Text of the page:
and has no time to attend to the daily operations. These are the underlying
weaknesses leading to such findings as in this study. The Drug shops obtain
their drug supplies majorly from registered pharmacies found mainly in the
cities. These pharmacies driven by the desire to sell and make profits sell
anything they have in stock without any restrictions as to who or what
facility they are selling to. To a lesser extent some illegal drug inflows
may come through pilferage from the public facilities where the majority of
supervisors/owners of the drug shops are officially employed or sold to the
drug shops by those who pilfer the items.
While the study indicates drug shops as the major source where respondents
purchased parenteral antimalarials it is also a fact that very often the
drug shops actually administer these parenterals to patients against all
regulations.
This is just one of the numerous challenges faced by the health system in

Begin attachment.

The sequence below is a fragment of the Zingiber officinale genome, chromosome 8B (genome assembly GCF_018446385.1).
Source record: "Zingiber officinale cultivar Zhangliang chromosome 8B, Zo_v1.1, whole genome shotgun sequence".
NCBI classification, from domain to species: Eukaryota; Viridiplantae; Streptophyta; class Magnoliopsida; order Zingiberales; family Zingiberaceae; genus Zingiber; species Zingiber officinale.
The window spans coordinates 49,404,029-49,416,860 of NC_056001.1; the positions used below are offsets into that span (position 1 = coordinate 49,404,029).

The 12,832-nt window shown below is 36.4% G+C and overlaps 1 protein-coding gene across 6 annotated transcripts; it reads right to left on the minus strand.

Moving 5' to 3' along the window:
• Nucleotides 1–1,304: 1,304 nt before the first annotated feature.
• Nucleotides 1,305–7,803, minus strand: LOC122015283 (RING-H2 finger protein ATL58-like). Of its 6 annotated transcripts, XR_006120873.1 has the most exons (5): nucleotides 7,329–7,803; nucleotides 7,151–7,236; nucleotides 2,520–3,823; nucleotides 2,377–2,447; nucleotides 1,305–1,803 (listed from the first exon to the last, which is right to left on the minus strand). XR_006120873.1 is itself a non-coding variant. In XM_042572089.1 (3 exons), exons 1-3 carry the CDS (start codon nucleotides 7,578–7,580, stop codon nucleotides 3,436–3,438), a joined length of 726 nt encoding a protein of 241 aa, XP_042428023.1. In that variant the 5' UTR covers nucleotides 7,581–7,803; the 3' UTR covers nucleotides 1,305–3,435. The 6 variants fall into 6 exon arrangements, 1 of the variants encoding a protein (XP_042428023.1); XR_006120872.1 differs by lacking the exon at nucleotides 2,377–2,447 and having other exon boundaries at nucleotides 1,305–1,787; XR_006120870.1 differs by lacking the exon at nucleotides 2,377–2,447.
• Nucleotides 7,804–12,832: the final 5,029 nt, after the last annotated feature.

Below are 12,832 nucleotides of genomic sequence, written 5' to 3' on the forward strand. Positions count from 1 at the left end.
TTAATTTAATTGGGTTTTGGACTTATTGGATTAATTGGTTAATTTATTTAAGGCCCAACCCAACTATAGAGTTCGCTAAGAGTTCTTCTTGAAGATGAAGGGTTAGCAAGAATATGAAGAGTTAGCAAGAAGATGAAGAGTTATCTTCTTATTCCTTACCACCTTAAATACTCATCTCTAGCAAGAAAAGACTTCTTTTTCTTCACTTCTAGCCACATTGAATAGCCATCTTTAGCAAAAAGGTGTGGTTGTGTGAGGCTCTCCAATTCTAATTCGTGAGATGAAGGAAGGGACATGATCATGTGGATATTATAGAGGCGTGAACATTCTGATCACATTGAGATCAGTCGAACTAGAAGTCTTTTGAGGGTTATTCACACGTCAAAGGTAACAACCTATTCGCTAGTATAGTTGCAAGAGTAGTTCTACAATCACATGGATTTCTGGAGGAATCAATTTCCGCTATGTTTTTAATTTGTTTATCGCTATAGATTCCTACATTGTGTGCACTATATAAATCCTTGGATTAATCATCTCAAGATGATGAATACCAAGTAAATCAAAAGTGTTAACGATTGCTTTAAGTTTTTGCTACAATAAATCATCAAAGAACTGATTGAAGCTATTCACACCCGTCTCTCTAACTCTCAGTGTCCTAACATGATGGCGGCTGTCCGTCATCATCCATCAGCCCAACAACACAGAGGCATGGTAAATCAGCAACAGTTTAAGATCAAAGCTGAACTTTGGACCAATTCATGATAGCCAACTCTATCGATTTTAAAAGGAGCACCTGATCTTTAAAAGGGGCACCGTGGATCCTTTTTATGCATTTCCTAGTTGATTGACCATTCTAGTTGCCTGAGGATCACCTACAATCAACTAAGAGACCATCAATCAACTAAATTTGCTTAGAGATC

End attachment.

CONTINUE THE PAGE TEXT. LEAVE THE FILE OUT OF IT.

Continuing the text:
Uganda and a holistic approach to fixing all the health system domains is
called for.

--
*Dr. Seraphine Adibaku*

*Public Health Specialist & Malaria ExpertPlot 661 Kabuuka Road,
Bukasa-Muyenga, Kampala.*
Plot 19 Opiro Road, Moyo Town Council.
P.O. Box 279, Moyo, Uganda.
Tel: +256 772507245/ 753507245.
Email:

Skype: seraphine.adibaku1

"*It always seems impossible until it's done*" - N.R. Mandela

pascal verhoeven Replied at 9:06 AM, 28 Aug 2018

Here is where the spanner goes into the works: "....*District Assistant
Drugs Inspector (DADI) a **role often assigned to a dispenser of a general
hospital or Health Centre IV **by the District Health Officer*"
The latter [DHO] is probably accountable in the system to the minister for
the very tangible availability of (affordable/cheap) medicines to
population and not accountable for the, less tangible quality.

the best deterrent agains poor quality meds is making quality medicines
available in the facilities at all times. Which is in Uganda the mandate of
the National Meds Stores if i am correct,

p.

This Community is Archived.

This community is no longer active as of December 2018. Thanks to those who posted here and made this information available to others visiting the site.